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Equine Infectious Anemia (EIA) also known as “Swamp Fever,” is an equine viral disease that is closely related to the HIV virus that causes AIDS in people. Horses become infected when a blood-sucking insect (mosquitoes, ticks, horseflies) bites an infected horse, then moves on to bite and infect another horse. Horses with EIA may die suddenly, become chronically ill, or develop a carrier state where they appear healthy but carry the virus. There is no cure for EIA, and the only way the disease can be controlled is by identifying carriers.
The presence of EIA is determined with a blood test developed by veterinary researcher Dr. Leroy Coggins. A negative Coggins means there has been no exposure to the virus, and a positive indicates that the horse is infected.
Stringent testing laws have nearly eliminated EIA from the United States. A negative Coggins Test is now required for horses travelling across any state lines. For the majority of states, a yearly negative test is adequate for entry. Some states require a negative test within the last six months.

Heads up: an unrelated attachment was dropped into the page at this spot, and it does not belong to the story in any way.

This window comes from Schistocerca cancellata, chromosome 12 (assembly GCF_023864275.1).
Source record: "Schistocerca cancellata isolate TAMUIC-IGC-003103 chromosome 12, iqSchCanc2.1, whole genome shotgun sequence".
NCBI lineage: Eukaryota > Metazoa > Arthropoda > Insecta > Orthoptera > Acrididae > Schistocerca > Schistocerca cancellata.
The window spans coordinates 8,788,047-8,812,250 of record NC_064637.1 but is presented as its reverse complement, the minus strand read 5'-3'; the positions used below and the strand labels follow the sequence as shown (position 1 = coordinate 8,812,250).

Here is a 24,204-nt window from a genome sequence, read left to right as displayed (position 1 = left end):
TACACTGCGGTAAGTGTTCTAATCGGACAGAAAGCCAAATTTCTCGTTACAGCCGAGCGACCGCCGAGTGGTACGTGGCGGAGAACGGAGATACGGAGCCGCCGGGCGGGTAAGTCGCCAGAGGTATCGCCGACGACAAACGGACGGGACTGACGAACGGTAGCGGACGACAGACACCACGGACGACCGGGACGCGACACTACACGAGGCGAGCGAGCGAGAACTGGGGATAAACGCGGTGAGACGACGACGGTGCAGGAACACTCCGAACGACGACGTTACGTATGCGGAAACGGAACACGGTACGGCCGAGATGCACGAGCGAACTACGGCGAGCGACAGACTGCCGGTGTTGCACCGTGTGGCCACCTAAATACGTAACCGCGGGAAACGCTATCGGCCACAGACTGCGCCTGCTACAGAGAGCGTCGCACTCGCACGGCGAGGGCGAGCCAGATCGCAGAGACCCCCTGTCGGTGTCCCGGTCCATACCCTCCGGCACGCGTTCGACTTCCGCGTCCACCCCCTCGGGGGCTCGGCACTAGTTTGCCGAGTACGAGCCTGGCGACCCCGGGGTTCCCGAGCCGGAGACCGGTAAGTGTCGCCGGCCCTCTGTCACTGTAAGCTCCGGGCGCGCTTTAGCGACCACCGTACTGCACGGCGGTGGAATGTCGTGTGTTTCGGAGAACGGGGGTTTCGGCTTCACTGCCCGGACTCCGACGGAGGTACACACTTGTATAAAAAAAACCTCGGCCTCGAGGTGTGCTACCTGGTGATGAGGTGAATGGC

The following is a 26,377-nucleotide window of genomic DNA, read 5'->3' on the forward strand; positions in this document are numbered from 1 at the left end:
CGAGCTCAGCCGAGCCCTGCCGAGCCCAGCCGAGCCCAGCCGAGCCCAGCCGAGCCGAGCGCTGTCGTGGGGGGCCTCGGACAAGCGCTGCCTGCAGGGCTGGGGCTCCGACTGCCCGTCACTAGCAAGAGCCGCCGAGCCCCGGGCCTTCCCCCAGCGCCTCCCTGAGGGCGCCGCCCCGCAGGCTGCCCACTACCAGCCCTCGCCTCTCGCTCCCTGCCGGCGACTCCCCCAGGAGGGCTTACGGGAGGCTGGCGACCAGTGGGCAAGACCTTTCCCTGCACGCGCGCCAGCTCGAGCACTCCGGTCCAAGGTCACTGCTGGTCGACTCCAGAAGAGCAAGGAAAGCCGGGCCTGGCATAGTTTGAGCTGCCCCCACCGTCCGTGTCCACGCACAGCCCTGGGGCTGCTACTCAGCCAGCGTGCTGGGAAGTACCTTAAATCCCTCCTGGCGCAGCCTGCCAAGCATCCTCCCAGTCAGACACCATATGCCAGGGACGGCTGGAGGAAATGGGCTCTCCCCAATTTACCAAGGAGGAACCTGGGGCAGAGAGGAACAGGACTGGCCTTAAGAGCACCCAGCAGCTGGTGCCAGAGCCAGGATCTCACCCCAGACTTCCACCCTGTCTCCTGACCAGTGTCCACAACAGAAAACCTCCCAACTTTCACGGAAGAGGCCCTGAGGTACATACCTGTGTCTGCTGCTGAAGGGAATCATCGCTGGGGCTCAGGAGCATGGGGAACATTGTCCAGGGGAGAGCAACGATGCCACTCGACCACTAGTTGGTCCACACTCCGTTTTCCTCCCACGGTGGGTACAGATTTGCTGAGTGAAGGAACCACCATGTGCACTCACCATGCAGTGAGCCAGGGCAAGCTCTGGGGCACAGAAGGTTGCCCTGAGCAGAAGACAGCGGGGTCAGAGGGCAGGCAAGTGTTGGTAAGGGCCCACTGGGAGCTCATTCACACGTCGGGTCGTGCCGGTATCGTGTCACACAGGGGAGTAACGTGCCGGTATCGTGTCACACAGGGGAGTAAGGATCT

Our office staff can certainly assist you with the requirements necessary when traveling to another state or to Canada. Give yourself 7-10 days (minimum) to make sure all regulatory requirements are met and in order before you travel. Happy Trails!
Phenomenal veterinarians and excellent service! I appreciated the care the vets and technicians took for each and every one of my animals. Their attention to detail and concern for the well being of my stock was much appreciated.